The film opens, promisingly, in Black Swan mode, introducing us to women with potentially rickety senses of self who may come to eat one another alive for our delectation. Charlotte (Allison Williams) travels to Shanghai to reconnect with her mentor, Anton (Steven Weber), who nurtured her to become one of the world’s great cello players, before she retired to care for her ailing mother. (We also pointedly learn, via shock cuts, that Charlotte was institutionalized after her mother’s death.) Charlotte meets Anton’s new pet prodigy, Lizzie (Logan Browning), at a swanky party, and Shepard springs the first and subtlest of the narrative’s many surprises. Conditioned by films such as All About Eve, we expect Charlotte and Lizzie to resent one another and fall into a catty rivalry. However, Lizzie worships Charlotte, and Charlotte doesn’t seem to want to return to the industry, and so the women, free of envy, connect after a night of collaboration, drinking, dancing, and sex.
Shepard’s handling of Charlotte and Lizzie’s lovely, companionable night together is telling of his direction of the film at large. He rushes through it with a montage, collapsing Charlotte and Lizzie’s cello duet, their clubbing, and their coupling all together, reducing their union to a math equation: Meet Cute + Flirtation + Sex = Inciting Incident. For, say, Peter Strickland, this sequence might’ve taken up half the film, allowing him to celebrate and fetishize these gorgeous women while stylishly exploring their loneliness and alienation. And for Dario Argento in his prime, this scene might’ve been an opening aria of erotic terror.
For Shepard, though, it’s just business, and his disappointing haste squanders the heat that’s been worked up in one of The Perfection’s best scenes, when Lizzie observes an infidelity at a concert and whispers to Charlotte that it makes her wet. Even more egregiously, Shepard glosses over a significant bit of information, as Charlotte claims to have lost her virginity to Lizzie. What would it feel like to be sexually arrested and then to so suddenly fall into bed with someone as attractive, worldly, and confident as Lizzie? Shepard doesn’t care to know—and this confession is eventually revealed to be fodder for one of the film’s many twists.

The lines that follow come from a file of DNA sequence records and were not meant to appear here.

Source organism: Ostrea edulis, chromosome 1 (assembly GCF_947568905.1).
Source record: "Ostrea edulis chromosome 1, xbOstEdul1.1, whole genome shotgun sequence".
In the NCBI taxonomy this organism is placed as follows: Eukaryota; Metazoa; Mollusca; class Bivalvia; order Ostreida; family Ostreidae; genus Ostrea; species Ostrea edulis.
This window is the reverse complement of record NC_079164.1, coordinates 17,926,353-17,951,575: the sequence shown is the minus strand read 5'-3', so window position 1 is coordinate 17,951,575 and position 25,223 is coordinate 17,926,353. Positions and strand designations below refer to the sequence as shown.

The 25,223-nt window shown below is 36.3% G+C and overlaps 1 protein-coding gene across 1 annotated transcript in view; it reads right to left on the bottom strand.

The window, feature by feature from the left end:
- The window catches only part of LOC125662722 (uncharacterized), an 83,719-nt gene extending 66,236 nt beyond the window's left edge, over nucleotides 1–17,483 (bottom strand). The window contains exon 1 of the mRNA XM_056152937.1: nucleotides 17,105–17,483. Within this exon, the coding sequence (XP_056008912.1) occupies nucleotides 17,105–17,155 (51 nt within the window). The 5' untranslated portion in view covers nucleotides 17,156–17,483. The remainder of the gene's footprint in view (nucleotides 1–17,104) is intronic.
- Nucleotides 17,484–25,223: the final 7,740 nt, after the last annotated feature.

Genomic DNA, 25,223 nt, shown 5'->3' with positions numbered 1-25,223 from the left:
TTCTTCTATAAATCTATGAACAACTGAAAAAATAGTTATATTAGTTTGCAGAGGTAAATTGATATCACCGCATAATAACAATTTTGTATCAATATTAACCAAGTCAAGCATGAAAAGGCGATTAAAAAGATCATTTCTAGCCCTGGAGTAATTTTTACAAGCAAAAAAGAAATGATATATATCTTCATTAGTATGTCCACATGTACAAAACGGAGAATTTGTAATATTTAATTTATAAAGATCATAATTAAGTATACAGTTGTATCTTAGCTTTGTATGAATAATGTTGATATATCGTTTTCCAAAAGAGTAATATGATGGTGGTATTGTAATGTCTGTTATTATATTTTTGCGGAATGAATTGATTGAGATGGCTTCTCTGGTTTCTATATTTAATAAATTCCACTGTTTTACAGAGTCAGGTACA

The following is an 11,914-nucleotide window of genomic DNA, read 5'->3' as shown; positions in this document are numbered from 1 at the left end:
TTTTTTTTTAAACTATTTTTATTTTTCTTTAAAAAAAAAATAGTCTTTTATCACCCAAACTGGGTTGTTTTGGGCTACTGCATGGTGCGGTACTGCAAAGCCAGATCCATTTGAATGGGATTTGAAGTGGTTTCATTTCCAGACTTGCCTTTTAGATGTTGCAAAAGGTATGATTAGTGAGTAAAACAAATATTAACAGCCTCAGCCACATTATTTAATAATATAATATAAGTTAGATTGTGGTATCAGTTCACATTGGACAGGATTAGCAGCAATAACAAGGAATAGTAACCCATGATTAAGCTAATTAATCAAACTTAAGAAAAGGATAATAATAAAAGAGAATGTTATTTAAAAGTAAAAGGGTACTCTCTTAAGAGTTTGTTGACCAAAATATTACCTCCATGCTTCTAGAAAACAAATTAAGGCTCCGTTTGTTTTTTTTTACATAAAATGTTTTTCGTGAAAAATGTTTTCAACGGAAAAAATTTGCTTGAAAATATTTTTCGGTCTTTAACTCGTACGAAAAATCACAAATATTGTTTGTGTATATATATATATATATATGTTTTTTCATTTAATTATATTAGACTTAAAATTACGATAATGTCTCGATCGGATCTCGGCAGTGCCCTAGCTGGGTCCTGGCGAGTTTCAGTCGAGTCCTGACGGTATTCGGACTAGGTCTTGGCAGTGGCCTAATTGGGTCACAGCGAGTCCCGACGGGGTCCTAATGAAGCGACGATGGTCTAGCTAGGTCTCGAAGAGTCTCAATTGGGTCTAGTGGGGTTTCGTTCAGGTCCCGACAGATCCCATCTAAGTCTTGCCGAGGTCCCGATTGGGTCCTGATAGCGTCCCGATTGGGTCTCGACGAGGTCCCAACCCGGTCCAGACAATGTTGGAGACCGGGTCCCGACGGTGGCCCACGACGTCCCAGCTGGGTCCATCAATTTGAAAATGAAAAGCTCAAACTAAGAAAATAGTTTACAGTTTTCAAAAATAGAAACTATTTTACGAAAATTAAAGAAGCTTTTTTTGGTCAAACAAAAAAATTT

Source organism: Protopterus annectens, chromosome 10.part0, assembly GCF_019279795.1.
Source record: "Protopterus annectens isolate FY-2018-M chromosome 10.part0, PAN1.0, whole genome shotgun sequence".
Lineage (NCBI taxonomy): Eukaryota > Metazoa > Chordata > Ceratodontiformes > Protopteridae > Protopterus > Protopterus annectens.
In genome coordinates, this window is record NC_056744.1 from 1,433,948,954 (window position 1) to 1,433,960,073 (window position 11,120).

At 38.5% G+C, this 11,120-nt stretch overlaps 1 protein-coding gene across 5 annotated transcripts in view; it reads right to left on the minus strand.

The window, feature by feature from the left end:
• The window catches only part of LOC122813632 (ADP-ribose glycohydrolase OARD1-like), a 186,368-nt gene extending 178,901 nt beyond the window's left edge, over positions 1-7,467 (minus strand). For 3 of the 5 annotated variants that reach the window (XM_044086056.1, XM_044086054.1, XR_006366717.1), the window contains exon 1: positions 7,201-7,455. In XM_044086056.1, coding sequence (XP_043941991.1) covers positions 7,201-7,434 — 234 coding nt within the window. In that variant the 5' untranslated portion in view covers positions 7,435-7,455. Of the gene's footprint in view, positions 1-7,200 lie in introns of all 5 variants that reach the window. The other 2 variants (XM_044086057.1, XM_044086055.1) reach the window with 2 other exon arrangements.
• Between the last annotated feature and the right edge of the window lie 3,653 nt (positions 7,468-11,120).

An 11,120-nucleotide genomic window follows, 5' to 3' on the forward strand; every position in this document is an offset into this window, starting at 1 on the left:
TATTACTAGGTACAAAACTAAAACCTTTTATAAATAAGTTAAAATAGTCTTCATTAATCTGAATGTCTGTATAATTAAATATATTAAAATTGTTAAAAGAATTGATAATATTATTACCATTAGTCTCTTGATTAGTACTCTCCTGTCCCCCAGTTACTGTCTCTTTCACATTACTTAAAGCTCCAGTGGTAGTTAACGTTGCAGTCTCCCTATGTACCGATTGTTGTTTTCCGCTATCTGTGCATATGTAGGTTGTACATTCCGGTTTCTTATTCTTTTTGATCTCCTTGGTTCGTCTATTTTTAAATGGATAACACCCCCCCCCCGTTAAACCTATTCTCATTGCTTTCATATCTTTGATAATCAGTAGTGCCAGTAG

Shepard’s mercenary pace at times serves the film well. When Charlotte and Lizzie awaken the morning after, the filmmaker sustains, for about 15 minutes, an expert tone of slow-dawning dread. Both women are hungover, but Lizzie is dramatically ill, and Shepard plunges us into her panic and helplessness, capping the scene with the perverse spectacle of Lizzie vomiting yellow maggots against a bus’s windows, clutching her head in pain. Several tensions merge at this point in The Perfection: the fear of being sick in another country, of having to grapple with a new lover’s biological eccentricities, and a basic tension wrought by the violation of narrative expectation, as we’re meant to wonder how we moved from a film in the vein of Black Swan to something in the key of a zombie-outbreak movie. Shepard merges these tonal disparities with a lurid reveal, at which point his film goes completely bonkers.
Funny thing, though: The crazier The Perfection gets, the more mechanical it becomes. Shepard appears to be so proud of the film’s first twist—which pivots on a spectacular gaslighting—that he can’t leave well enough alone. It’s then that the film’s narrative “rules” start changing every few minutes, with Charlotte, Lizzie, and Anton trading the batons of “hero,” “villain,” “victim,” and “avenger” back and forth between them. A film as impersonal and plot-centric as The Perfection needs at least some kind of warped logic to sustain a sense of there being stakes at play. In this case, if anything goes then nothing matters.